Digital technology pioneered in the Gulf of Mexico will soon be rolled out on BP facilities in the UK North Sea.
The plant operations advisor (POA) technology is designed to prevent unplanned downtime on assets and is said to be capable of delivering a 2% improvement in efficiency globally.
It was developed alongside Baker Hughes, a GE company (BHGE) and has been deployed on the Atlantis, Thunder Horse, Na Kika and Mad Dog platforms in the Gulf of Mexico.
BP plans to introduce the POA analytics tool on more than 30 upstream assets worldwide, including those in the UK North Sea next year.
POA currently monitors more than 1,200 pieces of equipment on the four GoM platforms, analysing more than 155 million data points per day to provide useful performance and maintenance information.
It helps engineers identify potential issues with equipment and systems before significant problems arise.
Binu Mathew, global head of digital products at BHGE Digital, said POA had been designed to be “intuitive” and simple for engineers to start using without extensive training.
Mr Mathew said the early success of POA showed a lot of advancements in digital technology which seem “futuristic” were already possible.
Ahmed Hashmi, BP’s global head of upstream technology, said he hoped POA would “raise the bar for the entire oil and gas industry”, describing it as a “precursor to remotely-operating facilities”.
Mr Hashmi would not be drawn on the amount of extra income POA could help to deliver because it is “so new for industry”.
He said BP had also been coy on making predictions when using its Apex production optimisation system because the company wanted to see what it could do first.
Mr Hashmi added: “When we put our production optimisation system out there we chose not to make predictions.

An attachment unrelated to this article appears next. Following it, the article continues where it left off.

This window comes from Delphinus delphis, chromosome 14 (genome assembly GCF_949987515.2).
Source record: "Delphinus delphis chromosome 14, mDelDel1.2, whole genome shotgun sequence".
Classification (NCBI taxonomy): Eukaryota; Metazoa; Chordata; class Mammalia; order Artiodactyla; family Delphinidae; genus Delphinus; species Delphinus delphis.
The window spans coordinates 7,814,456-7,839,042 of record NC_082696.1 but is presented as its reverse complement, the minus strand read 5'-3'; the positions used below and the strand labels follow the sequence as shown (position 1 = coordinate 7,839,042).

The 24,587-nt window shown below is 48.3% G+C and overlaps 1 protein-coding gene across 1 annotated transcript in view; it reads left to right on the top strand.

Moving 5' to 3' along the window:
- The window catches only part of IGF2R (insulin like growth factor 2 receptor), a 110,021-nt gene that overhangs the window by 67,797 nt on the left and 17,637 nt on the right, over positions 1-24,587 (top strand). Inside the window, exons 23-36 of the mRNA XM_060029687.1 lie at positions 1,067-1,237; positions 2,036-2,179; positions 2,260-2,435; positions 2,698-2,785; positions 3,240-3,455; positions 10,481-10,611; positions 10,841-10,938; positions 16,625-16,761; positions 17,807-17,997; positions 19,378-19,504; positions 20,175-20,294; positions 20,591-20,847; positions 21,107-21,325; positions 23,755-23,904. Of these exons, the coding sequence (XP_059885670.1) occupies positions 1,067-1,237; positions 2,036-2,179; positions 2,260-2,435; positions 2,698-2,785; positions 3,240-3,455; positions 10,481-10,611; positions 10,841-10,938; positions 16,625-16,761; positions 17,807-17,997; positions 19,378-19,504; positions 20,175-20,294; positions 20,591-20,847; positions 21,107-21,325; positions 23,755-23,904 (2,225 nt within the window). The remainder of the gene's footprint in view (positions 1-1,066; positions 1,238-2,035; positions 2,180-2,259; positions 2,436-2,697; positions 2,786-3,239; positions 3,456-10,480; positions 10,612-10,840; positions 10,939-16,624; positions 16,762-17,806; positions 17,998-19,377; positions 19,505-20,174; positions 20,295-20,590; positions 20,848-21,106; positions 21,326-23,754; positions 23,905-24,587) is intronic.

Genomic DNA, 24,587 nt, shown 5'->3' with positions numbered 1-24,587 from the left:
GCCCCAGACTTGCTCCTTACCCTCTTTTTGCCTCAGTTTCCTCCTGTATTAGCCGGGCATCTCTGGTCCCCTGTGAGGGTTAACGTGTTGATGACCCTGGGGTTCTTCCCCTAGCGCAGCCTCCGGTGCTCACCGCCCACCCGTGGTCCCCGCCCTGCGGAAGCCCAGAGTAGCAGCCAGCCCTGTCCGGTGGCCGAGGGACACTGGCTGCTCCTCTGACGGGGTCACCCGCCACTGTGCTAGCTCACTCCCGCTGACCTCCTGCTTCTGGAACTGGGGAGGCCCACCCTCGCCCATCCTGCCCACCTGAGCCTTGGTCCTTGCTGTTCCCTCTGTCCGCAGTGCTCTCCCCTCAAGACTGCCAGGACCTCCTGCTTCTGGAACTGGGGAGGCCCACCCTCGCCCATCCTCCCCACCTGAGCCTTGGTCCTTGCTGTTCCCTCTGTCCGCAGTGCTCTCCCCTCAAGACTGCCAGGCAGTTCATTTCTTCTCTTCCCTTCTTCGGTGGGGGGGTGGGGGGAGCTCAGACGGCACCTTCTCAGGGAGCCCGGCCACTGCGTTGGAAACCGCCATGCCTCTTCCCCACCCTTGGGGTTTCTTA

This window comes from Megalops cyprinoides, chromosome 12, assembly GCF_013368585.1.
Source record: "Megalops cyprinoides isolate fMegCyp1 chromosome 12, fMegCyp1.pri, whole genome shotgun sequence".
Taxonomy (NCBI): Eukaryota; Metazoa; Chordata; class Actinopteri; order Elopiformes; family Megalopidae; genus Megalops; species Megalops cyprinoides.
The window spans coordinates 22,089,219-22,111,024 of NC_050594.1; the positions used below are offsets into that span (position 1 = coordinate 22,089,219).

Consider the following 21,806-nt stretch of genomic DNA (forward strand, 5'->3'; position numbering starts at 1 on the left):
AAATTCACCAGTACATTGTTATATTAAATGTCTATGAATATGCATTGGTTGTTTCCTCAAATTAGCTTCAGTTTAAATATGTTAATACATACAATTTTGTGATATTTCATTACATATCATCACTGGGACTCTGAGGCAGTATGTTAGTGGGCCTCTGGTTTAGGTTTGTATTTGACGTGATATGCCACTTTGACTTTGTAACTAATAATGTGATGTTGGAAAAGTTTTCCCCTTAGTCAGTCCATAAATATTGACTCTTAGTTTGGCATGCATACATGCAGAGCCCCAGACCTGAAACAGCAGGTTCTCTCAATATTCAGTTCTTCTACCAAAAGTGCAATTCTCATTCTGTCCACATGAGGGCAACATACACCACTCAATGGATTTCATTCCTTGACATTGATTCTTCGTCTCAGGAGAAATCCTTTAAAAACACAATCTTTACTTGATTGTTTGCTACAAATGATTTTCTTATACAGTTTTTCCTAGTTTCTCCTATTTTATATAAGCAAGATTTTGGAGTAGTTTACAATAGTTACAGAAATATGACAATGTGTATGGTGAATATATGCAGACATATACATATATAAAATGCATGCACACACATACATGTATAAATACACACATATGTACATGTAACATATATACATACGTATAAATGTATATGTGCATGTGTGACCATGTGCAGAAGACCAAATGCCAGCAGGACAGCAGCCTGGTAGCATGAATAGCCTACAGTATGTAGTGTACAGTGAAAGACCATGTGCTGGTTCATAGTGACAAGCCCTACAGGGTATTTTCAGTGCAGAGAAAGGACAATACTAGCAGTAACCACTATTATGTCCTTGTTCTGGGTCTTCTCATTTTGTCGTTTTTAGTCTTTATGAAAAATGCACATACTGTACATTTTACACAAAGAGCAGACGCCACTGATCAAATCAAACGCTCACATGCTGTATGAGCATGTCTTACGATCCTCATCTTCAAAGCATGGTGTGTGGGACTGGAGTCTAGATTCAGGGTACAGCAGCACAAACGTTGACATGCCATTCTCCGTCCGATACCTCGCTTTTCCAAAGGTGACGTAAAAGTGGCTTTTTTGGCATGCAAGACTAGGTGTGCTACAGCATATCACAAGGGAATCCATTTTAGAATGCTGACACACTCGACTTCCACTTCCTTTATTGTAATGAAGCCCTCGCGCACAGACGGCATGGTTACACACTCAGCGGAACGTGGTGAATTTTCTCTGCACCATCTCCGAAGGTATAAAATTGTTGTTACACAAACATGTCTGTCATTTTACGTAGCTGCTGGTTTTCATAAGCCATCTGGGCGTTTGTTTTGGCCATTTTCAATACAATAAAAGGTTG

“We told our people to go full force with it, and last year we added 30,000 barrels of production per day globally thanks to that.”
The plant operations advisor (POA) gathers data from assets and uses it to predict when equipment is likely to fail, and the consequences.
About 1,200 pieces of equipment are being monitored on BP’s four operated Gulf of Mexico production platforms using the system.
Mr Mathew said: “Each a piece of equipment has a digital representation, but we also have digital twins of the systems themselves.
“If one piece goes offline, the system as a whole does not work, so having a digital twin of the system is absolutely key.
Mr Mathew added: “The system can look at and detect patterns and send alerts to engineers so a lot of the processes that would otherwise have to be done manually become automated.”
Mr Hashmi said POA looked at how equipment was functioning and gave engineers more “immediate awareness” of their facility.
Mr Hashmi added: “We wanted to connect relevant data with our people and make it easy for them to absorb it. We also wanted to connect physical and digital assets.
“To do that, you need to create digital twins of your equipment so everything is digitised and available for people to work on.
“Within that, you need to connect to live data so you can make business decisions. So POA is essentially a digital twin of our facilities.”
He said BP would use POA around the globe.